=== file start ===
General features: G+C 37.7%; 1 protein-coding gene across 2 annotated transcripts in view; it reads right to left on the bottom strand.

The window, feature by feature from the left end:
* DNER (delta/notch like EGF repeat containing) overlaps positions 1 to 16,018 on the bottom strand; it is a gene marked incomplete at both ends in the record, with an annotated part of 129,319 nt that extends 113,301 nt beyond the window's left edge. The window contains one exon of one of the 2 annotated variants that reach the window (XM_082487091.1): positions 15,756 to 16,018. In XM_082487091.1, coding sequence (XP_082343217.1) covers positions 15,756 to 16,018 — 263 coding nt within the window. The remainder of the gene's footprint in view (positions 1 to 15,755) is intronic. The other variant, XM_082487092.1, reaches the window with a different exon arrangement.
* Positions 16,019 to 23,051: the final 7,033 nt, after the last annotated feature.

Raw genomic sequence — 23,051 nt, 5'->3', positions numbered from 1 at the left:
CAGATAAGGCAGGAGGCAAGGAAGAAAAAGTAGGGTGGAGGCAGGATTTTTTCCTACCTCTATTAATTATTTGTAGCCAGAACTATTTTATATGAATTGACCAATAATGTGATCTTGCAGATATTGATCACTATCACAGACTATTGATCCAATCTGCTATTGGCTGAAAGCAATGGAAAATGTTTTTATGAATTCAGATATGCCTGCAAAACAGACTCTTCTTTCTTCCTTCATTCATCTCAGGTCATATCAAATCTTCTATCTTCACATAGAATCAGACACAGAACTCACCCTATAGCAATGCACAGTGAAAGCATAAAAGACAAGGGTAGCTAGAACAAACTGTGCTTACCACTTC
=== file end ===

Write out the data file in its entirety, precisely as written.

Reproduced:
General features: G+C 37.7%; 1 protein-coding gene across 2 annotated transcripts in view; it reads right to left on the bottom strand.

The window, feature by feature from the left end:
* DNER (delta/notch like EGF repeat containing) overlaps positions 1 to 16,018 on the bottom strand; it is a gene marked incomplete at both ends in the record, with an annotated part of 129,319 nt that extends 113,301 nt beyond the window's left edge. The window contains one exon of one of the 2 annotated variants that reach the window (XM_082487091.1): positions 15,756 to 16,018. In XM_082487091.1, coding sequence (XP_082343217.1) covers positions 15,756 to 16,018 — 263 coding nt within the window. The remainder of the gene's footprint in view (positions 1 to 15,755) is intronic. The other variant, XM_082487092.1, reaches the window with a different exon arrangement.
* Positions 16,019 to 23,051: the final 7,033 nt, after the last annotated feature.

Raw genomic sequence — 23,051 nt, 5'->3', positions numbered from 1 at the left:
CAGATAAGGCAGGAGGCAAGGAAGAAAAAGTAGGGTGGAGGCAGGATTTTTTCCTACCTCTATTAATTATTTGTAGCCAGAACTATTTTATATGAATTGACCAATAATGTGATCTTGCAGATATTGATCACTATCACAGACTATTGATCCAATCTGCTATTGGCTGAAAGCAATGGAAAATGTTTTTATGAATTCAGATATGCCTGCAAAACAGACTCTTCTTTCTTCCTTCATTCATCTCAGGTCATATCAAATCTTCTATCTTCACATAGAATCAGACACAGAACTCACCCTATAGCAATGCACAGTGAAAGCATAAAAGACAAGGGTAGCTAGAACAAACTGTGCTTACCACTTC